In Committee, the Minister's reply was clear: we want to separate the executive and scrutiny functions. I understand that. In this amendment, we are providing for someone to attend and to speak--in the instance I cite, to give the opposition view--but not to have a vote. In other words, he does not share directly in the decision of the executive. It may happen occasionally that the voice he gives may not be entirely

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supportive of the majority of the executive. But we believe that it is an important function. Unless deputies or substitutes are allowed to attend and speak, under our model--and I am sure Sutton is not the only place where it occurs--we shall, in effect, deny the opposition party the right to put its view while the cabinet, the executive, considers what it wishes to do.

The opposition party will have later opportunities. It will be able to raise the issue in full council when all 56 of us can have a grand debate. That is not the same. The role that the opposition plays in the executive is valuable. The model has been in place since September, and it works well. We have met fortnightly; it will be every three weeks. Inevitably, there will be times when one of the opposition members cannot attend. Indeed, one member from the Labour Party is working hard to become a member of the assembly; and I am sure working hard for the official Labour candidate. Very occasionally, for some strange reason, he sees that as a higher priority than attending the fortnightly executive meeting. I am sure he will learn the error of his ways soon enough. However, if the Bill were enacted now, the Labour Party would be denied the voice which at Second Reading, the Minister, the noble Lord, Lord Whitty, assured me it would continue to have for as long as it wished.

I hope that the Minister will see the good intent underlying the amendment and will either accept it or assure us that, once the Bill is enacted and the regulations in place, appointed substitutes will still be able to attend and speak at meetings of the executive, although they will not have a vote.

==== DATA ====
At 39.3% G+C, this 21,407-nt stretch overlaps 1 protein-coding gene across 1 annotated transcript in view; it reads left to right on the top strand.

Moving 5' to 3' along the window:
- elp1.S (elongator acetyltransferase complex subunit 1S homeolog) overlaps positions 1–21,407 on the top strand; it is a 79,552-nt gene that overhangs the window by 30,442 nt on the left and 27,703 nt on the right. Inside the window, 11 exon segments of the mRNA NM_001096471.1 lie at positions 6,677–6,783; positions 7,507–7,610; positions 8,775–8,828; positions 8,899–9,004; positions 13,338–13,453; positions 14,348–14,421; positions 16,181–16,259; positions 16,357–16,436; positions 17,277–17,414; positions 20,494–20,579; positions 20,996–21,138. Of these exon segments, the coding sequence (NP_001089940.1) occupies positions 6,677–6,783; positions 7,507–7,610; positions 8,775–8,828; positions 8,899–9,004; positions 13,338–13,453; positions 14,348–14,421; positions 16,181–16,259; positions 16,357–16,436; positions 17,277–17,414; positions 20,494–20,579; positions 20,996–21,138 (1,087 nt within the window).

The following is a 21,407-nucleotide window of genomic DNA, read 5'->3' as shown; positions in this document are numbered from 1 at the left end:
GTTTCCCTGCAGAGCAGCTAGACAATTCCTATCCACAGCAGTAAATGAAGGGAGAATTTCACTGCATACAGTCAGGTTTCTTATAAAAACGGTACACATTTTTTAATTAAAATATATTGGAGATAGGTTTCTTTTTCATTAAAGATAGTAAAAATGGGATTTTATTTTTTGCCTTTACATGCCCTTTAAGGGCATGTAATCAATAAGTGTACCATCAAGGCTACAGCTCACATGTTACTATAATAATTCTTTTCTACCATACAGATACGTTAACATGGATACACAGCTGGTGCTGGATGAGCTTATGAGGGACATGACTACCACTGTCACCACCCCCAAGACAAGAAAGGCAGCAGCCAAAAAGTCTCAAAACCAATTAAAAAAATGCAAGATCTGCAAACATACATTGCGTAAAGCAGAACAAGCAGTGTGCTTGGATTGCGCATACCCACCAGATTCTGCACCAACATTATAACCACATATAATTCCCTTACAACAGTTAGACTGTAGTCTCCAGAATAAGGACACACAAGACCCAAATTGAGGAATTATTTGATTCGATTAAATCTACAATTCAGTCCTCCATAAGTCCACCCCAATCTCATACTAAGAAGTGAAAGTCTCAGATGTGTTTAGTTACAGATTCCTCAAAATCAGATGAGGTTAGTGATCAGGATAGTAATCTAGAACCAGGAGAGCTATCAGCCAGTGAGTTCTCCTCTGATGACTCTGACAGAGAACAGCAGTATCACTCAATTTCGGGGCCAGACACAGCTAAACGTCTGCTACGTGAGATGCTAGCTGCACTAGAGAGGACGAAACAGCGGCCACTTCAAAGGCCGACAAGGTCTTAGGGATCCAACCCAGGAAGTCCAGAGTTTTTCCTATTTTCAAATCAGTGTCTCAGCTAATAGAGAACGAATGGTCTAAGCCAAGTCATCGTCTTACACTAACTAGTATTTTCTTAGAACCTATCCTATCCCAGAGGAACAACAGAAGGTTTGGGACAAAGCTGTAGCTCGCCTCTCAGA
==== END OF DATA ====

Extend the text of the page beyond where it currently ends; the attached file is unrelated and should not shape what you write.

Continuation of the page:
9.30 p.m.

Baroness Farrington of Ribbleton: My Lords, perhaps it would be helpful if I begin with the issue relating to the role of Ministers on the Government Front Bench. Although there may have been occasions when the combination of noble Lords' interests in this Bill and on potential aspects of the Learning and Skills Bill led to a degree of repetition, as a member of the executive neither the Minister, the noble Lord, Lord Whitty, nor I were able to go away leaving noble Lords speaking at length on specific matters while Members from the Back Benches sat on the Front Bench. That is the difference. As members of the executive, we have the pleasure of sitting on the Front Bench and hearing all the points of view put forward by noble Lords, sometimes with repetition to add emphasis to their point of view.

Amendment No. 26, dealing with deputising or substituting, is in conflict with our view about the nature of the executive member and the overview and scrutiny committee role. We believe that the position should be clear. Whether the proposed deputy would have a vote, frankly, misses the point. We believe that the clear lines of responsibility are important in this context.

However, having said that, I must emphasise that we believe that it should not be seen as providing for a total separation in terms of the policy implemented by

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the local authority. The executive will wish to take advice from other councillors and they will all come together to determine the policy of the authority. The noble Lord, Lord Tope, in giving his example, saw the scrutiny role always occurring after the event and there being no contact with the executive role. I suspect that with his many years' experience in local government, the noble Lord is well aware of the position taken by minority groups on key policy issues.

We believe that it is important to avoid the possibility of conflicts of interest. We do not see the scrutiny role as being subordinate but see it as being complementary. Therefore, we believe that people's clear view of where the executive decision and responsibility lie would be blurred and damaged by the process which the noble Baroness seeks to introduce in the amendment. I hope that she feels able to withdraw it.